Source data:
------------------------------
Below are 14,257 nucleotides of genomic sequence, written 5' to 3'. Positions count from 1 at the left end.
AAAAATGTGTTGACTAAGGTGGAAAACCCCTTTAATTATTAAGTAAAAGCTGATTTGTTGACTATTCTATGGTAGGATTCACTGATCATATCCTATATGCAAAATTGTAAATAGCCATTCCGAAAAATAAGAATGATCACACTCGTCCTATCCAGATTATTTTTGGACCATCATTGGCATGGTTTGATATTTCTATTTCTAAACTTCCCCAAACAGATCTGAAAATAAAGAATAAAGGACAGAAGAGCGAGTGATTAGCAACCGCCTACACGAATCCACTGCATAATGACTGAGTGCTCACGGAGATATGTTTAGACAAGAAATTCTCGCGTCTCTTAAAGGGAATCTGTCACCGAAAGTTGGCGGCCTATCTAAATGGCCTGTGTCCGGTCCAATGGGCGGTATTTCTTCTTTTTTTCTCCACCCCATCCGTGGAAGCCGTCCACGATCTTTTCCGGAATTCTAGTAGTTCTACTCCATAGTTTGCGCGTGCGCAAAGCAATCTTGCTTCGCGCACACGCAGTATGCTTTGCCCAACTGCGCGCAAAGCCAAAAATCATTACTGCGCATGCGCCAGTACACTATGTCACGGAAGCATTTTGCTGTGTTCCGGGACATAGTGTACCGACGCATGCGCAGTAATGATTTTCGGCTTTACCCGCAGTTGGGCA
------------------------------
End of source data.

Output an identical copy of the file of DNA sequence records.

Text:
Below are 14,257 nucleotides of genomic sequence, written 5' to 3'. Positions count from 1 at the left end.
AAAAATGTGTTGACTAAGGTGGAAAACCCCTTTAATTATTAAGTAAAAGCTGATTTGTTGACTATTCTATGGTAGGATTCACTGATCATATCCTATATGCAAAATTGTAAATAGCCATTCCGAAAAATAAGAATGATCACACTCGTCCTATCCAGATTATTTTTGGACCATCATTGGCATGGTTTGATATTTCTATTTCTAAACTTCCCCAAACAGATCTGAAAATAAAGAATAAAGGACAGAAGAGCGAGTGATTAGCAACCGCCTACACGAATCCACTGCATAATGACTGAGTGCTCACGGAGATATGTTTAGACAAGAAATTCTCGCGTCTCTTAAAGGGAATCTGTCACCGAAAGTTGGCGGCCTATCTAAATGGCCTGTGTCCGGTCCAATGGGCGGTATTTCTTCTTTTTTTCTCCACCCCATCCGTGGAAGCCGTCCACGATCTTTTCCGGAATTCTAGTAGTTCTACTCCATAGTTTGCGCGTGCGCAAAGCAATCTTGCTTCGCGCACACGCAGTATGCTTTGCCCAACTGCGCGCAAAGCCAAAAATCATTACTGCGCATGCGCCAGTACACTATGTCACGGAAGCATTTTGCTGTGTTCCGGGACATAGTGTACCGACGCATGCGCAGTAATGATTTTCGGCTTTACCCGCAGTTGGGCA